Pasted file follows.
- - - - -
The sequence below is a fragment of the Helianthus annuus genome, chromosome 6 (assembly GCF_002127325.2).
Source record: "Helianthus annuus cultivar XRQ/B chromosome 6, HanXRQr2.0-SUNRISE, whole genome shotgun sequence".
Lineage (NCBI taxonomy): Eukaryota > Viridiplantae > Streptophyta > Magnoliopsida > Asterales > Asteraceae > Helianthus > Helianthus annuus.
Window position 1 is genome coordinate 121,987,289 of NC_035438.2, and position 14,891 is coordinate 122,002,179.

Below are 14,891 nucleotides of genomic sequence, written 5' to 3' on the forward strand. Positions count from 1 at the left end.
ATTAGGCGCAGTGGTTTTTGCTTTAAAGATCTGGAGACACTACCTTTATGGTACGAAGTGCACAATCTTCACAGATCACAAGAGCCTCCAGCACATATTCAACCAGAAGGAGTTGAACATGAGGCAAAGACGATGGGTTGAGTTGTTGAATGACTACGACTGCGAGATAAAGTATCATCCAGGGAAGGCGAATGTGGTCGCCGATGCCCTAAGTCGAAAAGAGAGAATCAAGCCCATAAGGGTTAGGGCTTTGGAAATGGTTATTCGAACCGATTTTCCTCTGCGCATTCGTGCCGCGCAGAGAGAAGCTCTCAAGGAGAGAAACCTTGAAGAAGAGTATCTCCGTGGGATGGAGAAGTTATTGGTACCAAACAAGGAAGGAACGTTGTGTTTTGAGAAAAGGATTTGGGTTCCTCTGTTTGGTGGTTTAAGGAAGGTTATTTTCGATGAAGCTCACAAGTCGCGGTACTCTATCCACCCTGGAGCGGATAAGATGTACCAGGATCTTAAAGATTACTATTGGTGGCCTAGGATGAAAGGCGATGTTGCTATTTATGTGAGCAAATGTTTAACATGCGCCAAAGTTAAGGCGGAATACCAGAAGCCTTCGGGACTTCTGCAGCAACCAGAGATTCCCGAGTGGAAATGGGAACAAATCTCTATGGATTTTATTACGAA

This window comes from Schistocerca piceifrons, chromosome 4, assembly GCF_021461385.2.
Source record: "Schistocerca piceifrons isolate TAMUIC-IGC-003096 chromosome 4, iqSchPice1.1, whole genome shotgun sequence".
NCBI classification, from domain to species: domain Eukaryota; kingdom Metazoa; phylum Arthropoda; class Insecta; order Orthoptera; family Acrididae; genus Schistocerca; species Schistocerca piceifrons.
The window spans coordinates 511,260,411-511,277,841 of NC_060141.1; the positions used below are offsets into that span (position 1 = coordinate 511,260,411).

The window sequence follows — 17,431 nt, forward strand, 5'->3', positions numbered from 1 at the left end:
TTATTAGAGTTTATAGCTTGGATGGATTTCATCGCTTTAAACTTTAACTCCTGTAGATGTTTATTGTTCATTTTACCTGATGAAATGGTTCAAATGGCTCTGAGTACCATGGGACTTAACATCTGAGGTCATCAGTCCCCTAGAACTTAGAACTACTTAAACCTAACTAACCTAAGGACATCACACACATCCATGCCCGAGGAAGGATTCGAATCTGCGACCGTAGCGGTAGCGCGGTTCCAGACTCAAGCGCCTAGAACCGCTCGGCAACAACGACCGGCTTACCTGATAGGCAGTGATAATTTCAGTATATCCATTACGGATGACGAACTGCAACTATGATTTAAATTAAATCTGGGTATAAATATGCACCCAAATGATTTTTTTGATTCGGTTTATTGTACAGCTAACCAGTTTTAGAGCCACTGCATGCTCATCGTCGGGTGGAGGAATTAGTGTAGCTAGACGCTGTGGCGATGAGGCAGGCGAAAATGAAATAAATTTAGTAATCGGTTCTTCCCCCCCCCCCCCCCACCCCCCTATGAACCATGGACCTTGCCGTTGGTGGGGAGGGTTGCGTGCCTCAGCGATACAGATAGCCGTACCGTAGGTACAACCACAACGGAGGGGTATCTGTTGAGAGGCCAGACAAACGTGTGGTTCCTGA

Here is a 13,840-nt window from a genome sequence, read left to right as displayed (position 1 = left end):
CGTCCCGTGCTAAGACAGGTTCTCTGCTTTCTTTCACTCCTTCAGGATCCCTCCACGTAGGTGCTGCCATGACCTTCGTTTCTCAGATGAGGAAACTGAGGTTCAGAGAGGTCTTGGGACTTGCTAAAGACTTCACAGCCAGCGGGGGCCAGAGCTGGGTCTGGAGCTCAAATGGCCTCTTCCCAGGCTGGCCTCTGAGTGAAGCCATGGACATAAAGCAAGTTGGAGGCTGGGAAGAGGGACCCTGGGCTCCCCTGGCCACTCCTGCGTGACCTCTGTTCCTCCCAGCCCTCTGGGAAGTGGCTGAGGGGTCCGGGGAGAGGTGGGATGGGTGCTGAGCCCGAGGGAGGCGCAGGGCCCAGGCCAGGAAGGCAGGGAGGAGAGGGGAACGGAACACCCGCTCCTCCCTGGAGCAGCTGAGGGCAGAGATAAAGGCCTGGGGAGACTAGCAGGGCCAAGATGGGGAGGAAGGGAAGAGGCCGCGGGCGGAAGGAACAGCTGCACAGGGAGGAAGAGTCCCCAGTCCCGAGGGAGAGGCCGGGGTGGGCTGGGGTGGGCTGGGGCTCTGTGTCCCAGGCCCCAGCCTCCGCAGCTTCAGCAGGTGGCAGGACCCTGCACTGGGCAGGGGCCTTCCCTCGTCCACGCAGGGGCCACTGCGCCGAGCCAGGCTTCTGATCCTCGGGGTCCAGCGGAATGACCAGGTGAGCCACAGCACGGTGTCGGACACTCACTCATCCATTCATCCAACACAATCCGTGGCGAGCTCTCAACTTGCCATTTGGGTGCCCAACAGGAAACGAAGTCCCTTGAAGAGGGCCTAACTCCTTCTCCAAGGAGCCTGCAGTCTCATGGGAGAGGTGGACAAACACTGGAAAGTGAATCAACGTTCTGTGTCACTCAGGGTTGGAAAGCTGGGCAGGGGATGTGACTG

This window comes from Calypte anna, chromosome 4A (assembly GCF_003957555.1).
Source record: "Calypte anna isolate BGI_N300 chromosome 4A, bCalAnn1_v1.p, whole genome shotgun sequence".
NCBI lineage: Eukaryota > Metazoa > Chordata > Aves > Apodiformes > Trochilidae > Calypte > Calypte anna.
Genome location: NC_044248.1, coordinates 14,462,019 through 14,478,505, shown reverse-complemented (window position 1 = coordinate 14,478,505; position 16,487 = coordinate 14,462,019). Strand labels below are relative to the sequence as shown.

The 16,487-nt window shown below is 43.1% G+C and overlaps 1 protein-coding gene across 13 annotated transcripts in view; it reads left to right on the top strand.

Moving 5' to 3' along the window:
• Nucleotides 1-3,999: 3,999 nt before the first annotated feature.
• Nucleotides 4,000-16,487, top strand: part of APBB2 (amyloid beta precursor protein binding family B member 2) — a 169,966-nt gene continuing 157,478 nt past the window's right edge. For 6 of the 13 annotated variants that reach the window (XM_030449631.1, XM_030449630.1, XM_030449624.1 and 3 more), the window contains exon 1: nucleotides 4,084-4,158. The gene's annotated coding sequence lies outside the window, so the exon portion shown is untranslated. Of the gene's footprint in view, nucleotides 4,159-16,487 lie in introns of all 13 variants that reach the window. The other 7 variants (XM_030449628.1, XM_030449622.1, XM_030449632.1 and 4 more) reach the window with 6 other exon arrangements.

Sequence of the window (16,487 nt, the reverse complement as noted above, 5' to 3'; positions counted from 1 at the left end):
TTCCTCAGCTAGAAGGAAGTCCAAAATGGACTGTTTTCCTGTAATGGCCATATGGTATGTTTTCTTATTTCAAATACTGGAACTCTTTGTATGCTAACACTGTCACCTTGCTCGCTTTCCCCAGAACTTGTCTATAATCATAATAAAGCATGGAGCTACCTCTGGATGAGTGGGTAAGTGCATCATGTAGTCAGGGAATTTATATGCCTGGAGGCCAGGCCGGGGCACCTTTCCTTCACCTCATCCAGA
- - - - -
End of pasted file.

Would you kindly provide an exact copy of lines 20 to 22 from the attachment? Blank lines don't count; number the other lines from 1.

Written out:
Moving 5' to 3' along the window:
• Nucleotides 1-3,999: 3,999 nt before the first annotated feature.
• Nucleotides 4,000-16,487, top strand: part of APBB2 (amyloid beta precursor protein binding family B member 2) — a 169,966-nt gene continuing 157,478 nt past the window's right edge. For 6 of the 13 annotated variants that reach the window (XM_030449631.1, XM_030449630.1, XM_030449624.1 and 3 more), the window contains exon 1: nucleotides 4,084-4,158. The gene's annotated coding sequence lies outside the window, so the exon portion shown is untranslated. Of the gene's footprint in view, nucleotides 4,159-16,487 lie in introns of all 13 variants that reach the window. The other 7 variants (XM_030449628.1, XM_030449622.1, XM_030449632.1 and 4 more) reach the window with 6 other exon arrangements.